A “reduced modulus” or “combined modulus’ is reported from this test because the analysis took into consideration that both the testing specimen and the diamond indenter experience elastic deformation during the measurement. The testing sample’s elastic modulus Es (i.e. Young’s modulus) can be calculated from the reduced modulus Er using the equation below, given that the elastic modulus for the indenter and the Poisson’s ratios for both the indenter and the sample are known.1
Now that we've outlined how hardness testing is done, let's discuss wear resistance testing next.
Pin-on-disc measurement involves engaging an indenter or pin (usually flat or sphere shaped) on to a test sample. The engagement mechanism applies a precise force to the indenter as the test sample is rotated. The resulting friction forces are measured using a strain gage sensor. Wear coefficients for the pin and sample are calculated based on material lost during the test. Pin-on-disc can help determine a coating's wear resistance and also give an indication of the surface's coefficient of friction, lubricity, and adhesion properties. A low coefficient of friction surface with high lubricity will enable the pin to roll more easily on the surface which would reduce material loss and improve wear resistance. Conversely a coating with poor adhesion would be stressed by the pin, resulting in coating bond failure and coating loss. This would indicate poor wear resistance, even if the coating were hard.
Figure 4: Typical pin-on-disc test apparatus.
Testing was conducted in accordance with ASTM G133 by an independent lab, Nanovea. According to the Nanovea laboratory material test report: "The instrument base is first leveled in the horizontal position by screwing or unscrewing the adjustable rubber pads at each corner. A ball-holder containing a 3 or 6 mm diameter ball is held in the load arm and placed at a height that allow the tribometer arm to be leveled horizontally when resting on the sample to ensure that normal load will be applied vertically.
The arm is then balanced with counter weights to ensure that the arm and ball holder initially
apply no force on the sample surface. Finally, weights corresponding to the load required for the test are finely placed on the arm over the ball holder. Through software, the test is then launched and the test is performed at a specified speed for a specified duration, and the frictional force is recorded over time."
The pin-on-disc test will not provide an absolute hardness test but may offer additional insights into the ability of a coating to withstand challenging wear conditions.
So what's better a hard coating or a wear resistant coating?
That depends on the application. SilcoTek’s CVD coatings are generally lower in hardness and modulus values, meaning they are softer and less stiff, than the commonly used hard engineering coatings such as DLC (diamond-like carbon) or titanium-based coatings. Those coatings are usually used in mechanically demanding applications such as metal cutting, tooling, automotive and aerospace where they can reduce abrasive wear and improve lifetime of the components.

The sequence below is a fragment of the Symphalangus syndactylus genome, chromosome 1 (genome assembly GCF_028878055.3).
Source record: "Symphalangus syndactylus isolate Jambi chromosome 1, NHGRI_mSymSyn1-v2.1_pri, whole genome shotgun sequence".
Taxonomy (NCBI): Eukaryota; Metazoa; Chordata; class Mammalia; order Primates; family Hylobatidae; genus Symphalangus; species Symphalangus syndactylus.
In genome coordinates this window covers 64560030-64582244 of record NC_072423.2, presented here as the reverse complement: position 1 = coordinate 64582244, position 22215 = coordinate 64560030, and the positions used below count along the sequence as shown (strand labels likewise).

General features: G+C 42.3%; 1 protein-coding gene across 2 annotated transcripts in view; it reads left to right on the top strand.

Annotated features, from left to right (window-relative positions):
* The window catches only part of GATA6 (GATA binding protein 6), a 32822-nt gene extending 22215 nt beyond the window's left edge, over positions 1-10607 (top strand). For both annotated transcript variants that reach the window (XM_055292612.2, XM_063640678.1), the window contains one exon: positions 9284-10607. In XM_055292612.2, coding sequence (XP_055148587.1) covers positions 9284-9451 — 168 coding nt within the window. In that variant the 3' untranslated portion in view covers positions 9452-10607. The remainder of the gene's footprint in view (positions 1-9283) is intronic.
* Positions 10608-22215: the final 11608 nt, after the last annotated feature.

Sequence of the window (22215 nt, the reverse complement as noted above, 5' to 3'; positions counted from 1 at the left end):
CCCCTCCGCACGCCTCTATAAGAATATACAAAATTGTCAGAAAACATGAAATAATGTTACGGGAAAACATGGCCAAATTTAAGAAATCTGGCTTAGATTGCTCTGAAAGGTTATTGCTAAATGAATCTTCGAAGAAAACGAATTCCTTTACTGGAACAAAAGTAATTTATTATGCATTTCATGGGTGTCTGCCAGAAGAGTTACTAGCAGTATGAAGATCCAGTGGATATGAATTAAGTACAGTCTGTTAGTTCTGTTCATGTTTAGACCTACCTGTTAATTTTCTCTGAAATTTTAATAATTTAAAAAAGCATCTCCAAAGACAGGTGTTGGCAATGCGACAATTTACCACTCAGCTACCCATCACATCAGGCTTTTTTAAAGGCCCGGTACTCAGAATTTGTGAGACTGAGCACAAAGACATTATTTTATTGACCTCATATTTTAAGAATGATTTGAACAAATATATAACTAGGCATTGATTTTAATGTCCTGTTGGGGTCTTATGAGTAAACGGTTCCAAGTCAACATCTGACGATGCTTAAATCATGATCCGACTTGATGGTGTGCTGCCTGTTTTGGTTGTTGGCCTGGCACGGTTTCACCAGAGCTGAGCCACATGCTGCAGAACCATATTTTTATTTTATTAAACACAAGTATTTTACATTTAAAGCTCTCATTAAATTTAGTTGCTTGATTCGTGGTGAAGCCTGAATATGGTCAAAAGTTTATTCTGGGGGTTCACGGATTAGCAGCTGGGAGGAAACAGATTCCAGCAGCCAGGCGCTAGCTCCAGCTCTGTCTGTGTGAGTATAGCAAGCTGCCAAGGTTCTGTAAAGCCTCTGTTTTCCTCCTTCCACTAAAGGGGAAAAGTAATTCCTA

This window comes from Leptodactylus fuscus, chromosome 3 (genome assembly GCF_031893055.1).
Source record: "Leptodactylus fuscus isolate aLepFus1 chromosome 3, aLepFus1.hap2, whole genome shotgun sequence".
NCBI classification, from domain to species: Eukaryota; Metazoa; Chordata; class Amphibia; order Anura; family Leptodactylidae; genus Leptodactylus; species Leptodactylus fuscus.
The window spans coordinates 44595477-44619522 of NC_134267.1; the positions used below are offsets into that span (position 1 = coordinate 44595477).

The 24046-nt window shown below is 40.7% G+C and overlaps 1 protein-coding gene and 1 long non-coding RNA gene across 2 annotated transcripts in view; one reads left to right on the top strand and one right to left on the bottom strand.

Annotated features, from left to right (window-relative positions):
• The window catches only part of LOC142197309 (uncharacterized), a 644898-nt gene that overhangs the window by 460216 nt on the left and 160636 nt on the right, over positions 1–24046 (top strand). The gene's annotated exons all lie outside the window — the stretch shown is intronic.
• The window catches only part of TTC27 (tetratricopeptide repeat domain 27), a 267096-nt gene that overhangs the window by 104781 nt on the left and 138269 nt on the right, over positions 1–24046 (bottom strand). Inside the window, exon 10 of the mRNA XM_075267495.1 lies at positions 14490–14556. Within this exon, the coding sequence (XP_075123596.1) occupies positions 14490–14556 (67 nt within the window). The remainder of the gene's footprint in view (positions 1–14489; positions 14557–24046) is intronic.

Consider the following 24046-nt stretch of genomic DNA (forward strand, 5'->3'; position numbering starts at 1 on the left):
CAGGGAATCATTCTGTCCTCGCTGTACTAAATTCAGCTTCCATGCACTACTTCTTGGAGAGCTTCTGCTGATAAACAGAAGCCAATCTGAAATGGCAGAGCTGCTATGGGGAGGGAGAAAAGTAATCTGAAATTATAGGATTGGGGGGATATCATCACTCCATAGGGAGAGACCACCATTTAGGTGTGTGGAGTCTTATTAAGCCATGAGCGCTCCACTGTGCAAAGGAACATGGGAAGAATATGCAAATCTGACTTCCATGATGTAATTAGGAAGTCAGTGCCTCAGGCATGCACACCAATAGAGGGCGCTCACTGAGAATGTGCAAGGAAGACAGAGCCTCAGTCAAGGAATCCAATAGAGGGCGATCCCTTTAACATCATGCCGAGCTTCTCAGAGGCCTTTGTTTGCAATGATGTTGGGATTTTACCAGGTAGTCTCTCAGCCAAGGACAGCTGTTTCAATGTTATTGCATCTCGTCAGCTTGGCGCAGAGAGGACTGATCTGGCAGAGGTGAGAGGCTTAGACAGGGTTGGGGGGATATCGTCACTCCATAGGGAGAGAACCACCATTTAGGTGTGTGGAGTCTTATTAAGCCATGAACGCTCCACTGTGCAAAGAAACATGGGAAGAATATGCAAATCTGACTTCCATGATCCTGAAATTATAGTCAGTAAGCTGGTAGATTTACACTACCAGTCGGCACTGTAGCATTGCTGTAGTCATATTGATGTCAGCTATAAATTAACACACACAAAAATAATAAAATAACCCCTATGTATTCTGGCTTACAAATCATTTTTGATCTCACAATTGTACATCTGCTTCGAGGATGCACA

In other applications a hard coating may be more brittle and susceptible to shock but may have greater abrasion resistance; while a "tougher" material may be able to withstand varying wear, environmental, shock conditions or sliding applications but abrasion resistance may be lacking.
On one hand, high hardness and Young’s modulus are recognized and desirable characteristics for coatings used in mechanically demanding applications. On the other hand, we learned from this review that hardness and Young’s modulus alone do not translate to better wear-resistance, especially when comparing coatings or surface treatments. Other factors such as surface lubricity, coating adhesion and surface coefficient of friction also play important roles. In some applications, a soft but flexible coating material like rubber may fit the needs better than a hard but brittle material like glass.
In our next blog installment, we'll discuss test results that bring real data to the idea that hardness and wear resistance are not interchangeable terms and summarize what the data means.
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- Hess, A. E. “Integration of process-incompatible materials for microfabricated polymer-based neural interfaces” Ph.D. thesis, Case Western Reserve University 2011
- Broitman, E. “Indentation hardness measurements at macro-, micro-, and nanoscale: a critical overview” Tribol. Lett. 2017, 65:23
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- Savvides, N. et al. “Hardness and elastic modulus of diamond and diamond-like carbon films” Thin Solid Films 1993, 228, 289.
- Wu, S. et al. “Hardness and elastic modulus of titanium nitride coatings prepared by PIRAC method” Surface Review and Letters 2018, 25 (4), 1850040.
- Fieandt, L. V. “Cutting edge titianum-based CVD hard coatings” Ph. D. thesis, Uppsala University 2018.